The duo, Jimmy Repeat and Mark Portillo, are college buddies. They studied advertising design together at the Fashion Institute of Technology. Their studies were almost irrelevant—Portillo didn’t even finish—but the renowned art and design school is where the two would meet. Less than seven years later, they would quit their jobs to make GIFs—the full-time for clients like and others. Even an insurance company.

Having gone their separate ways after school, Repeat and Portillo reconnected under the umbrella of Viacom, at MTV’s “Geek” vertical, which covers cartoons, comics and videogames. Doing research for work, they devoured the same comics, but were struck by the format’s limitations.

Maria Sharapova for Evian at the U.S. Open © Mr. GIF

Maria Sharapova for Evian at the U.S. Open © Mr. GIF

“We were like, ‘How come this stuff isn’t animated yet?’” Portillo remembers. “We read Akira and we were like, “If this background was giving me seizures, it would be so much better.’”

So they dreamed up a GIF comic over smoke breaks outside Viacom’s Times Square HQ, and quickly learned why animation was so expensive (it’s a lot of work!). They abandoned the book idea, throwing the frames they’d finished up on Tumblr. But they were having fun. Illustrations gave way to photos, and a thought: “How is the GIF better than the JPEG?”

“We saw the potential,” Repeat says. “Everywhere you look, there’s a screen.”

As relative neophytes—Repeat especially—they were intrigued by the technology of photography. They experimented with odd cameras well-suited to the medium; at first, digital models like the Fujifilm FinePix Real3D W3, but they would later become obsessed with the aesthetics of analog. Toy cameras like Lomography’s Pop 9 (a nine-lens camera that makes nine exposures at once) and ActionSampler (four lenses, four consecutive frames), even 3D film cameras like the Nimslo 3D. The multi-exposure cameras helped streamline their workflow—helpful, as they had to develop and scan each frame to animate their GIFs. They found creative ways to merge digital and analog, using a DSLR to make time-lapse clips of instant film as it developed. They have a lot of cameras.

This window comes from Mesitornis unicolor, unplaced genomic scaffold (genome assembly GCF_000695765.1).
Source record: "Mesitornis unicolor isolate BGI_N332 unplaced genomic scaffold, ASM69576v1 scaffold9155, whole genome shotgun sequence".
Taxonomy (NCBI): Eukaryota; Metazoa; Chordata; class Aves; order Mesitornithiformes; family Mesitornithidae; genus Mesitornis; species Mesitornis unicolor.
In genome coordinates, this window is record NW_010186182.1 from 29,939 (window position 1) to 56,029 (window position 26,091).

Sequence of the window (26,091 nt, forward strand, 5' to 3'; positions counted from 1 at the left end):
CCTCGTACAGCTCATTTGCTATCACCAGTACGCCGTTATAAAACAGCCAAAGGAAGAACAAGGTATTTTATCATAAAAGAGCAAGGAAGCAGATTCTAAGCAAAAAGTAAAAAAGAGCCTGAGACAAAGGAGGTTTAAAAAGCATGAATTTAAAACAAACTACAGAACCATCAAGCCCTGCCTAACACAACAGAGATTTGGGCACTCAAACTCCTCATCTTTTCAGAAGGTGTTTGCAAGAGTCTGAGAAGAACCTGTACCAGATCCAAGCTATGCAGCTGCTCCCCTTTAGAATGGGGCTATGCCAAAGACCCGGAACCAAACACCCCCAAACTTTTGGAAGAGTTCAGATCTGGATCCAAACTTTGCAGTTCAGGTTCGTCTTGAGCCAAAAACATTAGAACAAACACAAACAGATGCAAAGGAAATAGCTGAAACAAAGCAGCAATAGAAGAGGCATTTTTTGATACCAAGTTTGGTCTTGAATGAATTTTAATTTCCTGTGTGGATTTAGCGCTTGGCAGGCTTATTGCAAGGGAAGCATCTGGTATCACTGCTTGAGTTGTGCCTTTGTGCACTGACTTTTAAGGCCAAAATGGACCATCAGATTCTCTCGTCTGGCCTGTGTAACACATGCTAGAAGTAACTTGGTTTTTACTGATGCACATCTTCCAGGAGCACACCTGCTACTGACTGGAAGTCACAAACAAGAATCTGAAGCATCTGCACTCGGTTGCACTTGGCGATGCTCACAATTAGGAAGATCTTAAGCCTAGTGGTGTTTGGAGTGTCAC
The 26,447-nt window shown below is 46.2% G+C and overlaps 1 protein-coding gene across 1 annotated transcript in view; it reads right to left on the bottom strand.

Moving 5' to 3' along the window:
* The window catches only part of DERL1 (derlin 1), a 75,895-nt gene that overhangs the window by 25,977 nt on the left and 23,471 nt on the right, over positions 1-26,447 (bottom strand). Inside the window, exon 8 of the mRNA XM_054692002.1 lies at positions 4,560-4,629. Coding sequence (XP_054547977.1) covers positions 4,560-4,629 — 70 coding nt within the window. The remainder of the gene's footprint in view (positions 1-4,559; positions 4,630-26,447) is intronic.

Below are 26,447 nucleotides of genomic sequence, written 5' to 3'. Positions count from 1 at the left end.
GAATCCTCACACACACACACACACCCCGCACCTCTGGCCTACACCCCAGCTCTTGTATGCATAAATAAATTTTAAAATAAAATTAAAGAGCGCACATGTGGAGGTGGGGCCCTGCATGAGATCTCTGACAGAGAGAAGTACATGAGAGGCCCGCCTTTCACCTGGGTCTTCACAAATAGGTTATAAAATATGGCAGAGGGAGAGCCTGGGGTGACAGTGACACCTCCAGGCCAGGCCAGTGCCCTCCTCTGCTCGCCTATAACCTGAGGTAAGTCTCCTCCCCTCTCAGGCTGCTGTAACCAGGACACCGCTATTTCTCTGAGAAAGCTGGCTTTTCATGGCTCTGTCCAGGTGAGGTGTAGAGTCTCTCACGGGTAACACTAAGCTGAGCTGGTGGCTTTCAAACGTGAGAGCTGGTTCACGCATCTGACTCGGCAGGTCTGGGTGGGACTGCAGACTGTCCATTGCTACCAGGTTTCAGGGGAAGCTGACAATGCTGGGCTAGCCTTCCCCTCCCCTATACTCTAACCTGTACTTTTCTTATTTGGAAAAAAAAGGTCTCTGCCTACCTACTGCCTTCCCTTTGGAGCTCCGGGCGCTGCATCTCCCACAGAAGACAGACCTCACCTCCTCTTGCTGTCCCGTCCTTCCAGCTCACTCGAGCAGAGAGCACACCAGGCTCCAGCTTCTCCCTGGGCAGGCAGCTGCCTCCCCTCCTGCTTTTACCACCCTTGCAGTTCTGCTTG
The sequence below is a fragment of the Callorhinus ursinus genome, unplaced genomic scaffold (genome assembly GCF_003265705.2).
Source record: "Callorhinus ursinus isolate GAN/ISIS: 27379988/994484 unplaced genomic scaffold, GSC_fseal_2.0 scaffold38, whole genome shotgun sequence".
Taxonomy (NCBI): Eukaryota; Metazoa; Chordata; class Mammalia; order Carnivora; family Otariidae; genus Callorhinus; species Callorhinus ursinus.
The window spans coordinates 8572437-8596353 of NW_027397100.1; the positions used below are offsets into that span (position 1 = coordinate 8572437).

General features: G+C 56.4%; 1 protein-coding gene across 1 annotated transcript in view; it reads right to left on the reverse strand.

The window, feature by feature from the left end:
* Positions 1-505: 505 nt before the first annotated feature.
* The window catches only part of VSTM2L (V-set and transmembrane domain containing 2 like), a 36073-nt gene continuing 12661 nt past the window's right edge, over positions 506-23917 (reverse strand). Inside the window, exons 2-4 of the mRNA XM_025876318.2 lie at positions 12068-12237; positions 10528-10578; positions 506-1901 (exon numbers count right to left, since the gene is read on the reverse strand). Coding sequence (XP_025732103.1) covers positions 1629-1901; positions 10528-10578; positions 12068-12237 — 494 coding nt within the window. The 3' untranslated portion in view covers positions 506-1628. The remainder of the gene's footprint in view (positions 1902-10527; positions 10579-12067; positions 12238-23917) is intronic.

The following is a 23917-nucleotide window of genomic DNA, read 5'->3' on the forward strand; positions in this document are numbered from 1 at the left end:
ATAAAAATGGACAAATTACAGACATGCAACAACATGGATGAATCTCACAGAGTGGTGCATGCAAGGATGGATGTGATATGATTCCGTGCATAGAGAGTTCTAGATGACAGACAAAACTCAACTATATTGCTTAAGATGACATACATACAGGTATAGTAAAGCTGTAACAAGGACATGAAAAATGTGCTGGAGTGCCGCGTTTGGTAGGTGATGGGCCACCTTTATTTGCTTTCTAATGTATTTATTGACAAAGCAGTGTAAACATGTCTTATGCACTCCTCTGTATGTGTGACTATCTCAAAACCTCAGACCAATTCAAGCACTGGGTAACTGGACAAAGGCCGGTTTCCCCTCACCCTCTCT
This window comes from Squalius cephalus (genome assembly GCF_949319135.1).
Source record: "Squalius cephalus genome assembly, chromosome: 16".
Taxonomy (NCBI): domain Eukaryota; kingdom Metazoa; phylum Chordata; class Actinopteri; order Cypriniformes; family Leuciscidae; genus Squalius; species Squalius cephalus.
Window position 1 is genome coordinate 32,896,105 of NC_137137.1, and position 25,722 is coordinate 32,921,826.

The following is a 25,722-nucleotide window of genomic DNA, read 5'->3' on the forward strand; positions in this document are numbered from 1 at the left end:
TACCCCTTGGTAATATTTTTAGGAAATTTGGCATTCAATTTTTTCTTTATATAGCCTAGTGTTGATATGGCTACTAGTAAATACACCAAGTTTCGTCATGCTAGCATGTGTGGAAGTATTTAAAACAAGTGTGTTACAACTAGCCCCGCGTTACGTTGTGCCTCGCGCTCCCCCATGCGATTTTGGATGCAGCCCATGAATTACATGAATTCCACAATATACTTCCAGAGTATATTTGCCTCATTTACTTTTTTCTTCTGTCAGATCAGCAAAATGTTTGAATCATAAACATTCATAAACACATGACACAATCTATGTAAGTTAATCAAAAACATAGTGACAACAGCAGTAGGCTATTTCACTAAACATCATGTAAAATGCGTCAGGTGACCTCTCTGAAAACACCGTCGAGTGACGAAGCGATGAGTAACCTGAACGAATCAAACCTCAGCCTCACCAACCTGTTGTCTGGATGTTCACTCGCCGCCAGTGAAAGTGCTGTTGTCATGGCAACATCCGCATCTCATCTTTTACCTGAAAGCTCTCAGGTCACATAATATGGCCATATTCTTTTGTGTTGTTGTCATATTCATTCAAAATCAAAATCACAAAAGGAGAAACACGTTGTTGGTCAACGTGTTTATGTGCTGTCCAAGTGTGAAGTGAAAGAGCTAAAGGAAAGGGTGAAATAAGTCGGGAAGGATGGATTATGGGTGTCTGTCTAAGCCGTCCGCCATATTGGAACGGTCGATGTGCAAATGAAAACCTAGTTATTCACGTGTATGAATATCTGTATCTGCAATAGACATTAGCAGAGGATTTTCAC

Marc Ecko, founder of Eckō Enterprises, Mr. GIF’s first big client. © Mr. GIF

They spent their nights and weekends making GIFs and posting them to Tumblr for free. It wasn’t long before Mark Ecko came calling (tweeting, actually) with their first paid gig, animating his upcoming TEDx presentation. They powered through it in three days. “I think we made 200-300 GIFs in one night,” Portillo says. “It was intense.”

“That was the beginning of the end for our day jobs,” Repeat says. “Like, ‘Oh, this is what a good client’s like?” Ecko dug the work, and they started to get more gigs. They GIF’d the U.S. Open for Evian, and fashion week for Tumblr. By 2013, they had quit MTV, and would soon score a huge project: a year-long Tumblr promoting the San Francisco-based insurance company Transamerica’s “Transform Tomorrow” campaign.

The pair convinced Transamerica to send them across the country making GIFs of America’s cities. They flew drones over rooftop gardens in Detroit, Mt. Rushmore in South Dakota and, of course, San Francisco and the iconic Transamerica building. They booked a room at a luxury hotel with the perfect view for a 24-hour time-lapse of the skyline. Transamerica was skeptical of the format—until they saw the popularity of the first clip they posted. Now, when you go to www.transformtomorrow.com, their fancy hotel view of San Francisco graces the background, the current time of day reflected by the time of day in the 24-hour time-lapse they made.

A time-lapse GIF of the San Francisco skyline, that Mr. GIF made for Transamerica, prominently featuring their iconic headquarters. © Mr. GIF

A time-lapse GIF of the San Francisco skyline, that Mr. GIF made for Transamerica, prominently featuring their iconic headquarters. © Mr. GIF